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Equivalent of Jquery .stop()?

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So im new to Tweenmax and i love it.  Very nice.

 

I have the following code right now:

$('.someDiv').hover(
  function(){
     TweenMax.to(this, .5, {width: '+=25px', height: '+=25px' });
  },
  function() {
     TweenMax.to(this, .5, {width: '-=25px', height: '-=25px' });
  });

And it works.  However, if you hover over and off of several elements the widths and heights get all messed up and Jquery's  animate.STOP() would fix that if I were using jquery to animate.  

 

Something equivalent to that for tweens?

 

*edit the jquery version:

$('.someDiv').hover(
  function() {
    $(this).stop().animate({ etc... });
  },
  function() {
    $(this).stop().animate({ etc... });
  });
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Hi and welcome to the GreenSock forums.

 

Glad you are enjoying your time with GSAP. 

 

The equivalent to stop() is pause(), but what you are trying to do requires a few concepts to be sorted first.

 

First, you can't pause() a tween unless you have a reference to it like

var someTween = TweenLite.to(elem, 1, {});

//later
someTween.pause()

Since you are creating un-named tweens in anonymous functions, its kind of impossible to target them after they are created, which of course makes calling pause() on them difficult.
 

But the main issue that was causing problems is that you are creating a new relative tween each time the user hovers on and off. When you pass in a relative value to a tween like "+=20" that means 20 more than the current value, not the normal/original value.

 

For instance assume someDiv has a normal width of 100.  

on rollover you do this

 

TweenLite.to(".someDiv", 1, {width:"+=100"})

 

The first time that tween runs it will animate the width to 200. Cool.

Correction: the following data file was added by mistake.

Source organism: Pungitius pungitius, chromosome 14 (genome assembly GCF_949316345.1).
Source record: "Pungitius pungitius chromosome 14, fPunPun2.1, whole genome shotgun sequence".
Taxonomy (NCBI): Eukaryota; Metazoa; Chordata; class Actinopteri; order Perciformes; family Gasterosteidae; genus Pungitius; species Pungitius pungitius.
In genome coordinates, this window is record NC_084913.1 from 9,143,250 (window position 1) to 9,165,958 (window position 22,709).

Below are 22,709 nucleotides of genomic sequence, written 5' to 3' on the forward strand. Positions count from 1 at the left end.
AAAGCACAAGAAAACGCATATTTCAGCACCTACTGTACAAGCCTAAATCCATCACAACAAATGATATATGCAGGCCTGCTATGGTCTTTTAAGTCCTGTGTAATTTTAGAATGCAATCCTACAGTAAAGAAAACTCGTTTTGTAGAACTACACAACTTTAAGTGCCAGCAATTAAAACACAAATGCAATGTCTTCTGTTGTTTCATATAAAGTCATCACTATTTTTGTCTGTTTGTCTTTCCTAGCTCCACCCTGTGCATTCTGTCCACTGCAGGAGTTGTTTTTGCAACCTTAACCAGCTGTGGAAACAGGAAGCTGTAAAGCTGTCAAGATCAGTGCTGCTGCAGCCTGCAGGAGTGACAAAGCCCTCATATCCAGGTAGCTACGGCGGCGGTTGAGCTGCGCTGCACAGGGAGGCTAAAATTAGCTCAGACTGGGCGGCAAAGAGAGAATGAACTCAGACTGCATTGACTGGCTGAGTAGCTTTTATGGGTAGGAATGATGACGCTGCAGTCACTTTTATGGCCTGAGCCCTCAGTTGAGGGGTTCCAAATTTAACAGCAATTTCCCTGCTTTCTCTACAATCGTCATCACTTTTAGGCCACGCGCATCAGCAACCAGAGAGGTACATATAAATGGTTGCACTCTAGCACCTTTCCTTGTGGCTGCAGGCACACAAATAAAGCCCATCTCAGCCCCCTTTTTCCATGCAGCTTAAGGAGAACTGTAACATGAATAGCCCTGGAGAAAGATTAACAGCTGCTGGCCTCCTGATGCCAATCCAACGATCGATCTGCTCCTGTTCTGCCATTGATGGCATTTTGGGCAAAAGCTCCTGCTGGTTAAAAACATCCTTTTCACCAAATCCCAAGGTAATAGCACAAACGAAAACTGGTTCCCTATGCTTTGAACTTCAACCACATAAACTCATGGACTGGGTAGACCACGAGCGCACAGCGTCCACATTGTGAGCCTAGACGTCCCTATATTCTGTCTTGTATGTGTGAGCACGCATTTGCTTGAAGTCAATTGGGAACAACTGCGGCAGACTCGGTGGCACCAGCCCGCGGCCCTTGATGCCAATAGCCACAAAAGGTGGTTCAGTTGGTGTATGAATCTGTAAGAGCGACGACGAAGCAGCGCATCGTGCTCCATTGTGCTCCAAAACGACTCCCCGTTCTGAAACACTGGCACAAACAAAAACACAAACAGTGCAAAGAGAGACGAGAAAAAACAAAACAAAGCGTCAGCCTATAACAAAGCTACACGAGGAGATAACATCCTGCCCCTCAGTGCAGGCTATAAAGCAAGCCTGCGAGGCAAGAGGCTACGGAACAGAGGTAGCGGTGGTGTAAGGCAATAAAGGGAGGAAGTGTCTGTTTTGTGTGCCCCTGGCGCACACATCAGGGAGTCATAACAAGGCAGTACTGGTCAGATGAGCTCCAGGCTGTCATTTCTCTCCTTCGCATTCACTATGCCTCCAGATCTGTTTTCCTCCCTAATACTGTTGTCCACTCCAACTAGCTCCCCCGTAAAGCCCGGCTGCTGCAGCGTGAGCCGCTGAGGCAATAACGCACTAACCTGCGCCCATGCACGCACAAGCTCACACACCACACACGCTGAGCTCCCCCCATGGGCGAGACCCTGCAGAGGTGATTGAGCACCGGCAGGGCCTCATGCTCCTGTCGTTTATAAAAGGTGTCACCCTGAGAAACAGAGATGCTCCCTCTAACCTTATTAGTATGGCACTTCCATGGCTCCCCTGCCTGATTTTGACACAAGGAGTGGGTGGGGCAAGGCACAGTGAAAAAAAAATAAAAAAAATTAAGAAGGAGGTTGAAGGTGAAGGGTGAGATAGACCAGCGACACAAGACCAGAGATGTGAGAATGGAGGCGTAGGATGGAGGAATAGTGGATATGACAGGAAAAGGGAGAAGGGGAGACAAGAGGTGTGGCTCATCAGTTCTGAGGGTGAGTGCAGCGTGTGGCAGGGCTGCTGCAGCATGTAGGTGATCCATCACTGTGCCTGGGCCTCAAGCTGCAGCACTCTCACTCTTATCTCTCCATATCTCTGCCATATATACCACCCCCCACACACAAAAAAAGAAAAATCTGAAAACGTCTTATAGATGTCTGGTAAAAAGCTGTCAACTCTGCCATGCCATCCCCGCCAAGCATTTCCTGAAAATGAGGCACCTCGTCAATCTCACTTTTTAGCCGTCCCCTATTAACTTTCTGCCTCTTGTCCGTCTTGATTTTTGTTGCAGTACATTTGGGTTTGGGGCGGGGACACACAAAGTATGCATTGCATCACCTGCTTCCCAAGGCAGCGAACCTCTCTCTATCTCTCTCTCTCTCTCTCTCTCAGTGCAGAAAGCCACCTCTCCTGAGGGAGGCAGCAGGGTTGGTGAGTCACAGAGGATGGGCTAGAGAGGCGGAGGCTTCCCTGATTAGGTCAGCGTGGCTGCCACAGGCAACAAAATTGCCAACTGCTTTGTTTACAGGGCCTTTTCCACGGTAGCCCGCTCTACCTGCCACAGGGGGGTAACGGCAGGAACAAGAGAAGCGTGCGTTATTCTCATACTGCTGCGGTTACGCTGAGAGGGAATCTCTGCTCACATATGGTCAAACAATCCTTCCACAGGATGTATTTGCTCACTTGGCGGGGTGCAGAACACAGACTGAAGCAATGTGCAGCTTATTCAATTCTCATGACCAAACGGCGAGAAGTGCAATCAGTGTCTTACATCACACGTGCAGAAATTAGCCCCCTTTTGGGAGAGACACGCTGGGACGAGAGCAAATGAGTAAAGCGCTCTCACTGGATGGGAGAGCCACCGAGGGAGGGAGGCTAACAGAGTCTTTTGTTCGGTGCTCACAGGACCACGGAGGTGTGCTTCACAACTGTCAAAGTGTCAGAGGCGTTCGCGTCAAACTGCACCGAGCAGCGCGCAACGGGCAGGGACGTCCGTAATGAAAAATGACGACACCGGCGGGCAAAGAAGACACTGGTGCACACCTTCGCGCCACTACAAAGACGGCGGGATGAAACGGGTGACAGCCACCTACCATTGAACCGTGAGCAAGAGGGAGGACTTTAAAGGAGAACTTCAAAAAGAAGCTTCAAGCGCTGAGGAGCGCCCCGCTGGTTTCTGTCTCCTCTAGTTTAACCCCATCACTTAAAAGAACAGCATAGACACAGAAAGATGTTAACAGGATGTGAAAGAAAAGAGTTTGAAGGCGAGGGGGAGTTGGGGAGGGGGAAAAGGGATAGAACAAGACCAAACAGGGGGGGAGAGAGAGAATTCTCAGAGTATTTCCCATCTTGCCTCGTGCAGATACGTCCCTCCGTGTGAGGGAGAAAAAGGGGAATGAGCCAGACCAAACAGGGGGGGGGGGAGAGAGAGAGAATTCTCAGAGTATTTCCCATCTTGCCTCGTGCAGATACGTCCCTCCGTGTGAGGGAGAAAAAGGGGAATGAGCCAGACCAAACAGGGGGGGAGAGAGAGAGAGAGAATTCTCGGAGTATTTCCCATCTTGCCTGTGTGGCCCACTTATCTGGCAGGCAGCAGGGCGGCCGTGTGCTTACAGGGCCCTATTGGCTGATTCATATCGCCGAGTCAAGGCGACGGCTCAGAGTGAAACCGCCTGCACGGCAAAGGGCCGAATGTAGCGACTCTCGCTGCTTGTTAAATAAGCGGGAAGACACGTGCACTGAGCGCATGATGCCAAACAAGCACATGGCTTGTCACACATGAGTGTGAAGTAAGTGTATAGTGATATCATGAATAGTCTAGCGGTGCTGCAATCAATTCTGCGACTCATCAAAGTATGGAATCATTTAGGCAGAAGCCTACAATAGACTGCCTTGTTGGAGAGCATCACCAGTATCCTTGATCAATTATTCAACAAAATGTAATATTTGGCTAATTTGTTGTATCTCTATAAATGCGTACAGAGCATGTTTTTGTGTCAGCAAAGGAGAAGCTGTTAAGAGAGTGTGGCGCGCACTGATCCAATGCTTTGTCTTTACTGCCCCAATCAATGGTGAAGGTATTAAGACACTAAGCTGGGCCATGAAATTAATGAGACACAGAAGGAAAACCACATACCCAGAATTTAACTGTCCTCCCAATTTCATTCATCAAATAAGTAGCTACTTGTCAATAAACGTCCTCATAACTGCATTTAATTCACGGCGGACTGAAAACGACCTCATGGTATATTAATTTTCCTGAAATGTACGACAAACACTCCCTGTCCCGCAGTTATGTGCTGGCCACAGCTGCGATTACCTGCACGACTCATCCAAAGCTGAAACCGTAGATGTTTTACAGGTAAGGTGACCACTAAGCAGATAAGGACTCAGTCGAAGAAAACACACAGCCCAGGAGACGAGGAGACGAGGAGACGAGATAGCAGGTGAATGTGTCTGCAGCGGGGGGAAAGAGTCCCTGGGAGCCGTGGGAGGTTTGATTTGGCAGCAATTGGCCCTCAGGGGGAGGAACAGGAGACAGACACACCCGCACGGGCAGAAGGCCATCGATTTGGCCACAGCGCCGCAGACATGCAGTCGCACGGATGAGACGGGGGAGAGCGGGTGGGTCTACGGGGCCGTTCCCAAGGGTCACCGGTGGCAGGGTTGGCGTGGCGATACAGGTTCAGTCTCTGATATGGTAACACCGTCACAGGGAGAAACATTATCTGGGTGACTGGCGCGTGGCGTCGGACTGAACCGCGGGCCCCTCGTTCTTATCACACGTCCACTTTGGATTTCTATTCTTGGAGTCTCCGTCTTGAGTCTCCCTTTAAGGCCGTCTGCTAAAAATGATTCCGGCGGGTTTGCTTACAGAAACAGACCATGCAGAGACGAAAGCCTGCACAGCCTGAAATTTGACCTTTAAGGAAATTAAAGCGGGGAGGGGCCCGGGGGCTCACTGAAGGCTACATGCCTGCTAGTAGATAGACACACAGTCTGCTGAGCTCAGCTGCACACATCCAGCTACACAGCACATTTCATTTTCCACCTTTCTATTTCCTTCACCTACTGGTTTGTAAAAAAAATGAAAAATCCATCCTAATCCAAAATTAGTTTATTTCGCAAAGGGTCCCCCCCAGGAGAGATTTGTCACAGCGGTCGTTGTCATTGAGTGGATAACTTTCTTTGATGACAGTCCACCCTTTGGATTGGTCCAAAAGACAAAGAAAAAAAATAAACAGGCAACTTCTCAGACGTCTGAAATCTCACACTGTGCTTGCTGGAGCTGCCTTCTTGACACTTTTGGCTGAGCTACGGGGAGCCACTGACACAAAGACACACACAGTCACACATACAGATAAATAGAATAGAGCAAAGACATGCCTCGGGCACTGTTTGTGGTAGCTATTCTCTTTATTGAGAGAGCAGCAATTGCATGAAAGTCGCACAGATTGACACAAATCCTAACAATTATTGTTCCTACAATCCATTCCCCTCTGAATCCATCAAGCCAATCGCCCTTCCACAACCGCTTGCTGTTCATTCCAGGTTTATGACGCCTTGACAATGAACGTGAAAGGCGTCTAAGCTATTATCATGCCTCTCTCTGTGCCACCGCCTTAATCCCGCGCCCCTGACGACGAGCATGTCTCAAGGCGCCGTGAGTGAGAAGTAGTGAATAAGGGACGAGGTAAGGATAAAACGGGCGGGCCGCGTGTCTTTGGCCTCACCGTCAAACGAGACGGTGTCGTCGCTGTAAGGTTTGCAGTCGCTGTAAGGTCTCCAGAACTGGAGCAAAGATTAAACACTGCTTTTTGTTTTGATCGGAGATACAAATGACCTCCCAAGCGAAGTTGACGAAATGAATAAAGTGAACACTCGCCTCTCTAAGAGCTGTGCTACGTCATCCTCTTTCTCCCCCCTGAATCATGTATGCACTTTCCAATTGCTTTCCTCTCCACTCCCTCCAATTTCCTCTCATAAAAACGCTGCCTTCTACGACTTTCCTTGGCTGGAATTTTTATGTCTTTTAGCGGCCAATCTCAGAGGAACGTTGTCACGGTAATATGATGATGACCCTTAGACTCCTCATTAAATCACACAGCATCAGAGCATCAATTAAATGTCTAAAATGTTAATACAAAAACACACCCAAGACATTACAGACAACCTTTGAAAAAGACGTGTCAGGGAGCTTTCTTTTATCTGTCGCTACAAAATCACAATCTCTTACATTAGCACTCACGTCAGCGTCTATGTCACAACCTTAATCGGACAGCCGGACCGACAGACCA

Now imagine that while the tween is running you move your mouse off and then on again when the width is at 150.

 

Well a new tween will be created

 

TweenLite.to(".someDiv", 1, {width:"+=100"})

 

but now since the current width is 150, the end value will be 250!

 

See the dilemma? This is why your tweens at odd sizes. New tweens were being created mid-tween and the end values were relative to the current size.

 

 

----

 

There are a few ways around this. 

 

1: Don't use relative values when you know the user can create new tweens while tweens are running. Instead do the old fashion thing of using absolute values. If you want the end values to still be sort of dynamic and not hard-coded, you can use jQuery or JavaScript to determine the original size and the end size.

 

2: You can use relative values in your tweens and not have them break if you

- Create a tween for each element in advance

- Use the hover states to simply play() and reverse() each elements tween

 

The codpen demo below illustrates some of these concepts

 

http://codepen.io/GreenSock/pen/ICkBl

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Actually it works just fine with Jquery Animate without the stop()....

$('.someDiv').hover(
  function(){
     $(this).animate({width: '+=25px', height: '+=25px' }, 200);
  },
  function() {
     $(this).animate({ width: '-=25px', height: '-=25px' }, 200);
  });
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Alright, I understand what you are saying.  Thanks for the example I'll play around with it.

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Ok it works great, also works WAY faster in IE8! ( useing your example for better) :)

 

The Jquery version works well if you use a small time amount like 200ms

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Great to hear the "real world" reports of better performance in IE. Thanks!

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Im using that animate on 644 Divs on one page in IE8 when i was using Jquery to animate the Divs  the page would lag really bad.   Its very smooth with tween.  The difference is night and day... wow.

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Just to echo Carl's earlier comment, jQuery's animate() method has an odd behavior [at least in my opinion] in that by default it just queues up animations one-after-the-other. So if call animate() on an element that's already animating, your new animation won't happen immediately - it waits until the previous animation(s) complete. That's why the relative values thing worked for you. Of course you can get the same effect with GSAP too if you want, using a TimelineLite, or better yet, just calculate the destination value in a closure which should give you even better performance:

$('.someDiv').each(function() {
	var $this = $(this),
	    width = $this.width(),
	    height = $this.height();
	$this.hover(
		function(){
			width += 25;
			height += 25;
			TweenLite.to($this, 0.2, {width:width, height:height});
		},
		function() {
			width -= 25;
			height -= 25;
			TweenLite.to($this, 0.2, {width:width, height:height});
		});
});
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